The Editing Process…What Worked, and What Did Not Work

Henri-Lebasque-xx-Woman-Writing-xx-Private-collection Inquiring minds want to know: How much did the editing process affect what your final submission is/will be? What would you like to see done differently next time? What worked for you? What advice would you give to other writing groups about the editing process?  

It took us a long time (relatively speaking) to have serious, intense editing sessions. I think that delay was due to 1) us being novices at editing, and 2) our writing group still being kind of “new”, meaning we weren’t quite ready to say non-positive things, no matter how necessary and constructive. For me and my poems, any excellence we have is due to the comments from those editing meetings. So many helpful, useful things were brought up, none of which were said or even hinted at in earlier editing discussions. Do not be afraid of doing intense, detailed editing of each other’s work! Next time, we need to do serious, detailed – and always constructive – editing sooner. I am looking forward to our next anthology! P.S. Note the “looking forward to” is not the same thing as “must start immediately”; I have no problem taking a year or two break and just have ordinary writing group meetings before starting the next anthology.

Jules Dickinson, ‘77

We had each done a first reading and response of someone else’s submissions—and the results were nearly universally complimentary. The editing process wouldn’t have gone anywhere without Emily and Liz insisting that we challenge ourselves to do really critical re-readings and their reminder that editing someone else’s work is a way to hone one’s own writing skills. With that push, we dove in. “Critical” didn’t mean “Yuck, I can’t stand that.” Rather it came across as questions about order, clarification, and voice, like “We want the first part to be as strong as the last,” and “Let’s work on the title.” I got good honest critique on one of my poems and am working on the revision this week. I have no doubt that it will be stronger, and if it isn’t, I trust that my writing friends will tell me.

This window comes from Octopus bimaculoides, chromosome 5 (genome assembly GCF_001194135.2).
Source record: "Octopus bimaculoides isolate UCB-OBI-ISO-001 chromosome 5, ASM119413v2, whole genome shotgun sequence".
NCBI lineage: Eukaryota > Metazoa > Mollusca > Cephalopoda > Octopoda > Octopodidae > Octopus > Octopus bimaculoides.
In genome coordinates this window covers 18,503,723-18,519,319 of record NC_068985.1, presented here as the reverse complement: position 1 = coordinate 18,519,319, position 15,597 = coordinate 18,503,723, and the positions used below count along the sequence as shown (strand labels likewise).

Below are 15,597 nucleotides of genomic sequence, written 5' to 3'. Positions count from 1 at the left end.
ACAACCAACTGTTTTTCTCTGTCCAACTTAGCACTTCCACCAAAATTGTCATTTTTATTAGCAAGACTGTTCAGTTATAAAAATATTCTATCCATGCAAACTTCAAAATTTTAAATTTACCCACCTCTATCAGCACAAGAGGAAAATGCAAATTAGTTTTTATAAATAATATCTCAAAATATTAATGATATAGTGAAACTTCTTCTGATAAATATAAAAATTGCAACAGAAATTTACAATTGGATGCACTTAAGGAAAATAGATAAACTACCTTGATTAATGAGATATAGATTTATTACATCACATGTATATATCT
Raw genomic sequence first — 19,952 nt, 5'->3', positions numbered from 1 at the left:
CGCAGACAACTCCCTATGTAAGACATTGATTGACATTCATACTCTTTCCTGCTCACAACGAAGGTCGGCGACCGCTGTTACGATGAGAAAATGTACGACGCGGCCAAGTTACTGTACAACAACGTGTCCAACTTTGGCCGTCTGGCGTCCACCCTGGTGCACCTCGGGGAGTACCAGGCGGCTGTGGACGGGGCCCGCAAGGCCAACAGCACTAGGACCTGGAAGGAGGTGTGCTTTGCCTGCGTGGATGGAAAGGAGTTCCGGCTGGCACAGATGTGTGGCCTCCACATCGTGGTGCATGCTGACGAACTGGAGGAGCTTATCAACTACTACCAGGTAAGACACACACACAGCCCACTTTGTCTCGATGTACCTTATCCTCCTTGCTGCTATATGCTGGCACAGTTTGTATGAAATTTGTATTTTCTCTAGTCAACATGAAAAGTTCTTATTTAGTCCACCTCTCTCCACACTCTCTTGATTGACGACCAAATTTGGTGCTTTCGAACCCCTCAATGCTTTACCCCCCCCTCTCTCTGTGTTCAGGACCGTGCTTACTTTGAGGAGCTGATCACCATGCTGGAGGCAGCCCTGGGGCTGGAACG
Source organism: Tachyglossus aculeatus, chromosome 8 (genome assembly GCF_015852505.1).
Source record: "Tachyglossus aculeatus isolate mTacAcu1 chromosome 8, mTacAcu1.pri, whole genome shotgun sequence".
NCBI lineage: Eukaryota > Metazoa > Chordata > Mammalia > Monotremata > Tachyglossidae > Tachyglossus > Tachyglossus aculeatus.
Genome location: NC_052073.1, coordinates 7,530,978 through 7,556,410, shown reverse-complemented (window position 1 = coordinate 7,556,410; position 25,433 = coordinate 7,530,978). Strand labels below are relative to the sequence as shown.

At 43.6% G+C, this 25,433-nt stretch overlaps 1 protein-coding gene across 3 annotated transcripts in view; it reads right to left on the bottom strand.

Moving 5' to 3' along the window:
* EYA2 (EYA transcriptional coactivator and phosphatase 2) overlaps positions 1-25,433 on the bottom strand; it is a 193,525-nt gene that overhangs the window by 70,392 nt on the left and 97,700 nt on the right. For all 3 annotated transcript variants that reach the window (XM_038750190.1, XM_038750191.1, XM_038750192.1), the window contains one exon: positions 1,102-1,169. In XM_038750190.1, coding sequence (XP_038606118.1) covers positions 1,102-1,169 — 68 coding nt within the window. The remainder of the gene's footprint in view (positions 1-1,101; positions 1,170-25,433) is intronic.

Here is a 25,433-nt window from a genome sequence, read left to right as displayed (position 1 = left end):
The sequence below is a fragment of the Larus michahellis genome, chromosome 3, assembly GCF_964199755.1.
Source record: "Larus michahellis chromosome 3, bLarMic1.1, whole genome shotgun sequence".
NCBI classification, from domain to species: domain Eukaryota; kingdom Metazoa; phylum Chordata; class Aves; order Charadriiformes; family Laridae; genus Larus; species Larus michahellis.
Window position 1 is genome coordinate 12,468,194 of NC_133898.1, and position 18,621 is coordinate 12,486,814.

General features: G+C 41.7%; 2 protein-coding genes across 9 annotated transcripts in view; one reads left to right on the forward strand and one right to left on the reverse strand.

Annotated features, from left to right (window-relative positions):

Mary Ann Woodruff, ‘60

The editing process was absolutely critical for me. I particularly liked the fact that first we did a one-on-one edit and then a re-write which was followed by a group edit. The process gave me important feedback from “the readers” which allowed me to see my piece through the eyes of others and to refine and, hopefully, improve it!

Sue Swanson, ‘60

I have been in writing groups and worked with writers who prefer not to revise their work. They want it to be sufficient as it is when it reaches others’ eyes for the first time. And it is sufficient. That’s an important part of writing, of getting yourself to write, of expressing thoughts, memories, emotions that need to come out. The writing itself, just moving ideas from unexpressed to expressed, influences the world. Shouldn’t that be enough?

Yes. It is enough. But there’s this other piece, that comes afterwards, a piece that strengthens your relationship with your creativity and your voice, and that is the editing and revision process. I was willing to forgo it while doing the Angled Road project because our group’s relationship and support for the writing itself is rare and precious. Our decision to go deeper has been inspiring and rewarding. Through the group’s analysis of my poetry, I took a step toward accepting the differences between the art I envisioned and the art I created, gaining respect for the lesser result. Closely reading my colleagues’ work, I learned more about my own voice while respecting theirs.

Emily Dietrich, ‘85

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